Art Philanthropy: A Beau Geste From Beaumont
Giving back to society has always been a key focus for Credit Suisse. So it was for art patron and philanthropist Sir George Beaumont who was instrumental in the founding of the National Gallery. Find out more about Beaumont and the beginnings of the National Gallery in London, the bank's long-term partner.
A great arbiter of taste and art patron as well as a gifted amateur landscape painter, Sir George Beaumont was one of the first advocates of a national gallery. He was aware that, unlike the rest of continental Europe, Britain had no public picture gallery, and therefore scholars, artists and public had few opportunities to encounter great art at first hand. To rectify this, he invited artists to study his own art collection in his London house and country seat, Coleorton Hall, Leicestershire.
Later, he announced that he would bequeath the cream of his collection to the nation if a building were found to house it. In 1823, a group of paintings amassed by the deceased financier John Julius Angerstein came up for sale, and Beaumont made his offer even more attractive by stating his intention of donating his pictures immediately: 'Buy Angerstein's pictures and I will give you mine'. When the matter was discussed in Parliament, the Chancellor focused on Beaumont's generosity and predicted that his action would be 'followed by many similar acts of generosity and munificence the result of which will be the establishment of a splendid gallery'. Many more gifts and bequests followed; originally the National Gallery was housed in Angerstein's town house on Pall Mall until a purpose-built gallery by William Wilkins on Trafalgar Square, on the site of the former Royal Mews, was opened in 1838.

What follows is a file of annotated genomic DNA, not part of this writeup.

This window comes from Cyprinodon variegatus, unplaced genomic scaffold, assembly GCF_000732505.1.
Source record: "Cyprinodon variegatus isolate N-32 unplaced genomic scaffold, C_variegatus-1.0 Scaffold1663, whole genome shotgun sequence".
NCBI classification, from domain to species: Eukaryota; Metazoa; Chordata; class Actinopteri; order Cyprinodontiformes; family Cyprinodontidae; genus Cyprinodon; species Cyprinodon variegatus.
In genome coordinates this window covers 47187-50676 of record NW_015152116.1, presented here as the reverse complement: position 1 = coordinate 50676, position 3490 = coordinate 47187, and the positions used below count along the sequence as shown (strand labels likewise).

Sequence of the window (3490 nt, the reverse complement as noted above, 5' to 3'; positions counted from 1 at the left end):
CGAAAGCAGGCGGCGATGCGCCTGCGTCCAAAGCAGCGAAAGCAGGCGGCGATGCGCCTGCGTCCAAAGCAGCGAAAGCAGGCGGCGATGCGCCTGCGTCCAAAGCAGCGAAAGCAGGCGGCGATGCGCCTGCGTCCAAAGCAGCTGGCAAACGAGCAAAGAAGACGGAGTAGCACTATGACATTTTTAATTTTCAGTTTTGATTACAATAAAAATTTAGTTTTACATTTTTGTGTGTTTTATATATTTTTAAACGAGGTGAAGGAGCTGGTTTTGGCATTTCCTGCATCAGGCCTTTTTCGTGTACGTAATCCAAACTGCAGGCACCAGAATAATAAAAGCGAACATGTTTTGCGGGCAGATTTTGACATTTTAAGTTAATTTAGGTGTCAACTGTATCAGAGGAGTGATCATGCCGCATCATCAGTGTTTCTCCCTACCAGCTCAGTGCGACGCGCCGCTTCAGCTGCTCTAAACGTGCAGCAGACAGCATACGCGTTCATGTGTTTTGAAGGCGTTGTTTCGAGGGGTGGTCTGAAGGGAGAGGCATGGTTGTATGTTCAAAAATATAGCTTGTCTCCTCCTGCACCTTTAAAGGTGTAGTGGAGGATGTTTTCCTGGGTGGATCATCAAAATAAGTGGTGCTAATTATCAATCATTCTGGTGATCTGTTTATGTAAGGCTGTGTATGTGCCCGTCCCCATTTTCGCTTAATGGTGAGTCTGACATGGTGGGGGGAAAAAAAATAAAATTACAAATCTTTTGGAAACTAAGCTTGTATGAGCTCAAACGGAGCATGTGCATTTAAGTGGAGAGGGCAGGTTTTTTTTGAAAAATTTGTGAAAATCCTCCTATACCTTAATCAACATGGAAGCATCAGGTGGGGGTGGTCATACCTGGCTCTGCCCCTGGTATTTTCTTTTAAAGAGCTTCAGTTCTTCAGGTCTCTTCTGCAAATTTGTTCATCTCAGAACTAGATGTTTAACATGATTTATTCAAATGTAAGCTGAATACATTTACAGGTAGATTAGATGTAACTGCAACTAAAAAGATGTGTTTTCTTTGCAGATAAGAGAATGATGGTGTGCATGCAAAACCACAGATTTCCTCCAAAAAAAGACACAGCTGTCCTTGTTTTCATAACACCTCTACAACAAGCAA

Beaumont's choice of paintings reflects the teaching of Sir Joshua Reynolds, first President of the Royal Academy, London, who was Beaumont's friend and hero. Both men thought the past had much to teach the current generation and that exemplary models were to be found in grand Biblical or mythological paintings by Old Masters such as Claude and Poussin, Rubens and Rembrandt. This taste, reflected in subsequent gifts and bequests, prevailed for the first thirty years of the gallery's history. Later on, the acquisition of acknowledged masterpieces continued but a new emphasis was also placed on expanding the scope of the national collection to include hitherto overlooked painters, so that the Gallery could offer a visual survey of the whole history of western European painting from its origins.
Written by Dr. Susanna Avery-Quash,
Senior Research Curator (History of Collecting) at the National Gallery